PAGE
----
verb (used without object)
  1. to exert oneself to do or effect something; make an effort; strive: We must constantly endeavor if we are to succeed.
verb (used with object)
  1. to attempt; try: He endeavors to keep things neat in his apartment.
  2. Archaic. to attempt to achieve or gain.
  1. a strenuous effort; attempt.
Also especially British, en·deav·our.

Origin of endeavor

1350–1400; Middle English endeveren, from the phrase putten in devoir to make an effort, assume responsibility; compare Anglo-French se mettre en deveir. See en-1, devoir
Related formsen·deav·or·er; especially British, en·deav·our·er, nounpre·en·deav·or, noun

Synonyms for endeavor

1, 2. See try. 4. See effort.
Dictionary.com Unabridged Based on the Random House Unabridged Dictionary, © Random House, Inc. 2018

Examples from the Web for endeavouring

Historical Examples of endeavouring

  • And he answered, "I remember it well; but I am not aware that any are endeavouring to entice me."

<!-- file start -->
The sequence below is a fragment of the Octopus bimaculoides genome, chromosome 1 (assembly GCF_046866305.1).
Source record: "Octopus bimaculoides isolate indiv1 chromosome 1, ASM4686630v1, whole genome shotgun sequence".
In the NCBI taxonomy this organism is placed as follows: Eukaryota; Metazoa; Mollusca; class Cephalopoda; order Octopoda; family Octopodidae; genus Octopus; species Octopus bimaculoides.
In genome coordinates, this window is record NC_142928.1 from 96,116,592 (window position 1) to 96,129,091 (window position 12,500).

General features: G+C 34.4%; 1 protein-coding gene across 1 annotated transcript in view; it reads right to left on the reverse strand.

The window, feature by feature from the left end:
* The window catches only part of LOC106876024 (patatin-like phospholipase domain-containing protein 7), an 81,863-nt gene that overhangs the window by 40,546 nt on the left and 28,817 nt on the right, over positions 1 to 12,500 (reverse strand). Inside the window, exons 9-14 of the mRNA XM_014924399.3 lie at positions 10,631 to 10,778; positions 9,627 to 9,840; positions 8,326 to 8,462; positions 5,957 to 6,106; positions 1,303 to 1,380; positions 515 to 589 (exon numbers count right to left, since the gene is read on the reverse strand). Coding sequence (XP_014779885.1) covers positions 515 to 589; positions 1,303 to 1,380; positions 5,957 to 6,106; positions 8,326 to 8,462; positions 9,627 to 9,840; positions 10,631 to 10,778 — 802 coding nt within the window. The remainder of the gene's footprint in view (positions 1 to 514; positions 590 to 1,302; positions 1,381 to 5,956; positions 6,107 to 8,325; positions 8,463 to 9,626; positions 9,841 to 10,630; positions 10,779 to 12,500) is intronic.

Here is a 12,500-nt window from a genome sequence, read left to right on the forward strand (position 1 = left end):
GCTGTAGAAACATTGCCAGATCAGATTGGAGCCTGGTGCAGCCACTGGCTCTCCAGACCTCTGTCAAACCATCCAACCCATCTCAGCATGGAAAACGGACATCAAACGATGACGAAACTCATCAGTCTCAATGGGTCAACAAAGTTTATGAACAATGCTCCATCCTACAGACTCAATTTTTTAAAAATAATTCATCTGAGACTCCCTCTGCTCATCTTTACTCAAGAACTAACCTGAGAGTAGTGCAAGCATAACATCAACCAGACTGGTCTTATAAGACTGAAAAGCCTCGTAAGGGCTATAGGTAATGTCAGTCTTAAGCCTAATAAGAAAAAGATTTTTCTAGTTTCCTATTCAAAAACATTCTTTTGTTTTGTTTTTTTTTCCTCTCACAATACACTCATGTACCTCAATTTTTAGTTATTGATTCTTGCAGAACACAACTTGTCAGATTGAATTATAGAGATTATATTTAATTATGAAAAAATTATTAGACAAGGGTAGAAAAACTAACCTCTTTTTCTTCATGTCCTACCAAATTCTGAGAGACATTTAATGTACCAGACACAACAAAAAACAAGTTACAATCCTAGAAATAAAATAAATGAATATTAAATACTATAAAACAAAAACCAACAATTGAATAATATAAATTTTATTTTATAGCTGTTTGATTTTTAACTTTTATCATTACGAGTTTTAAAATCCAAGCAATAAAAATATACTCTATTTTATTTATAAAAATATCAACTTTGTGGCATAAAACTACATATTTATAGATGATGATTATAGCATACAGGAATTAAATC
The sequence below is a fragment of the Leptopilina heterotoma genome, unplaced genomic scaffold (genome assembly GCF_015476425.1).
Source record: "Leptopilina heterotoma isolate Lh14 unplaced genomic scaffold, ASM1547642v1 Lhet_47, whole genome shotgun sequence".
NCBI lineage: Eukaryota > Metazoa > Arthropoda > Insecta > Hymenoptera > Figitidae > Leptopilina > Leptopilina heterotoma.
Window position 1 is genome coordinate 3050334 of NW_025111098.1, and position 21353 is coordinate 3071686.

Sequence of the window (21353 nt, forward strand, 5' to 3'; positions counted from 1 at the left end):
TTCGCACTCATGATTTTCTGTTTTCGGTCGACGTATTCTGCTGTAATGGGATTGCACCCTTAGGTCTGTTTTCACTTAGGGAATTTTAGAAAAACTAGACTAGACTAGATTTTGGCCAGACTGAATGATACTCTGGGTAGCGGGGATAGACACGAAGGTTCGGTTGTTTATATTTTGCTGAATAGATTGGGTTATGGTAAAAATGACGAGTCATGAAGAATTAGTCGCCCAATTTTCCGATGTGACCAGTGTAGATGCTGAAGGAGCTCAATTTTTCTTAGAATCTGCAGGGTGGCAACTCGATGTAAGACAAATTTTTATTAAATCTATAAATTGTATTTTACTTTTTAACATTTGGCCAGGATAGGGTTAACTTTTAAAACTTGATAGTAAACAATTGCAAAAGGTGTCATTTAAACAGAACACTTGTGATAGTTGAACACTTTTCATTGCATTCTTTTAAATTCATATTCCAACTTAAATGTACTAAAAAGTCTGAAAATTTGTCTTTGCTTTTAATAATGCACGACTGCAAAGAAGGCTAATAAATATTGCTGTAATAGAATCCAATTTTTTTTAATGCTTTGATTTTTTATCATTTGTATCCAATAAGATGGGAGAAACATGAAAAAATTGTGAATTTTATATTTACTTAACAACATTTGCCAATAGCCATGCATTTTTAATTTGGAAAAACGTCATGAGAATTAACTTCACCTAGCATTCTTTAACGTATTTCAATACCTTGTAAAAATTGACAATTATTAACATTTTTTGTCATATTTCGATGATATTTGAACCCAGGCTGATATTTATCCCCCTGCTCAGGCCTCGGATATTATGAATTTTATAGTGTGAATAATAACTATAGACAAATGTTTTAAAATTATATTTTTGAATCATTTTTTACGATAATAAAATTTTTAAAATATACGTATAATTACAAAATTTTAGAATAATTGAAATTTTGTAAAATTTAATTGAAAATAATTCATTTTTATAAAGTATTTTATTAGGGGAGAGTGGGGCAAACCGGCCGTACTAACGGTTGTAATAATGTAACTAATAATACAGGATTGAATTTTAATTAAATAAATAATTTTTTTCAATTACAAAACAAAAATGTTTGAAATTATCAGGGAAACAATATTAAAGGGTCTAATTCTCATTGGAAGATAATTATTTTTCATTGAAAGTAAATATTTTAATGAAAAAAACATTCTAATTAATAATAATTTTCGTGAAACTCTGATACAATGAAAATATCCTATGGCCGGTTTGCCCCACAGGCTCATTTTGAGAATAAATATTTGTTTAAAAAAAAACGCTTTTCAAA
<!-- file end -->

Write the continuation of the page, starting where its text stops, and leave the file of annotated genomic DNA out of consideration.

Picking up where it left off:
Life in London

    Edwin Hodder

  • Because it seemed to me that we were all of us, all day long, endeavouring to stifle the voice.

  • Do not you, who blame my friends for endeavouring to compel me, yourself seek to compel.

    Clarissa, Volume 3 (of 9)

    Samuel Richardson

  • These men I spoke of are trying to discover what other men are endeavouring to conceal.

  • They chatted about the weather, endeavouring to force on a commonplace conversation.

    Therese Raquin

    Emile Zola

Word Origin and History for endeavouring



c.1400; see endeavor (n.). Related: Endeavored; endeavoring.



early 15c., "pains taken to attain an object," literally "in duty," from phrase put (oneself) in dever "make it one's duty" (a partial translation of Old French mettre en deveir "put in duty"), from Old French dever "duty," from Latin debere "to owe" (see debt). One's endeavors meaning one's "utmost effort" is from late 15c.

Online Etymology Dictionary, © 2010 Douglas Harper